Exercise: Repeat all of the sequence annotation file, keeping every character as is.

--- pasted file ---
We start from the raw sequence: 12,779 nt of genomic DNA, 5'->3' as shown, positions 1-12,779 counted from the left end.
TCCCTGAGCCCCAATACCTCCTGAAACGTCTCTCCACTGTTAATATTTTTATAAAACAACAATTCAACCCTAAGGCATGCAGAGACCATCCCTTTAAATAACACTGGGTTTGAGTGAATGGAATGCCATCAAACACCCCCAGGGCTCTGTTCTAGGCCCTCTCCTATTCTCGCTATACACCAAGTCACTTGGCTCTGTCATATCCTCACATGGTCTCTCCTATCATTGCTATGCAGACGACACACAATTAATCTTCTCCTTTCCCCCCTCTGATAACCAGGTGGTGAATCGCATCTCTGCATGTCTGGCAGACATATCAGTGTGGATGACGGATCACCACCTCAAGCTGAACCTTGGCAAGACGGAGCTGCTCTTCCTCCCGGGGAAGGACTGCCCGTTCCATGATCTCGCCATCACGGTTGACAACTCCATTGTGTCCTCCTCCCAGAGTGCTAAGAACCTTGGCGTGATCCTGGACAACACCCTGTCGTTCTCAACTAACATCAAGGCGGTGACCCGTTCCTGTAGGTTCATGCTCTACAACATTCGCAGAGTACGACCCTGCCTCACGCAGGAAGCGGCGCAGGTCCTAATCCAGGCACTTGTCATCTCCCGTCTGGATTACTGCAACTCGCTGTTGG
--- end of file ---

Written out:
We start from the raw sequence: 12,779 nt of genomic DNA, 5'->3' as shown, positions 1-12,779 counted from the left end.
TCCCTGAGCCCCAATACCTCCTGAAACGTCTCTCCACTGTTAATATTTTTATAAAACAACAATTCAACCCTAAGGCATGCAGAGACCATCCCTTTAAATAACACTGGGTTTGAGTGAATGGAATGCCATCAAACACCCCCAGGGCTCTGTTCTAGGCCCTCTCCTATTCTCGCTATACACCAAGTCACTTGGCTCTGTCATATCCTCACATGGTCTCTCCTATCATTGCTATGCAGACGACACACAATTAATCTTCTCCTTTCCCCCCTCTGATAACCAGGTGGTGAATCGCATCTCTGCATGTCTGGCAGACATATCAGTGTGGATGACGGATCACCACCTCAAGCTGAACCTTGGCAAGACGGAGCTGCTCTTCCTCCCGGGGAAGGACTGCCCGTTCCATGATCTCGCCATCACGGTTGACAACTCCATTGTGTCCTCCTCCCAGAGTGCTAAGAACCTTGGCGTGATCCTGGACAACACCCTGTCGTTCTCAACTAACATCAAGGCGGTGACCCGTTCCTGTAGGTTCATGCTCTACAACATTCGCAGAGTACGACCCTGCCTCACGCAGGAAGCGGCGCAGGTCCTAATCCAGGCACTTGTCATCTCCCGTCTGGATTACTGCAACTCGCTGTTGG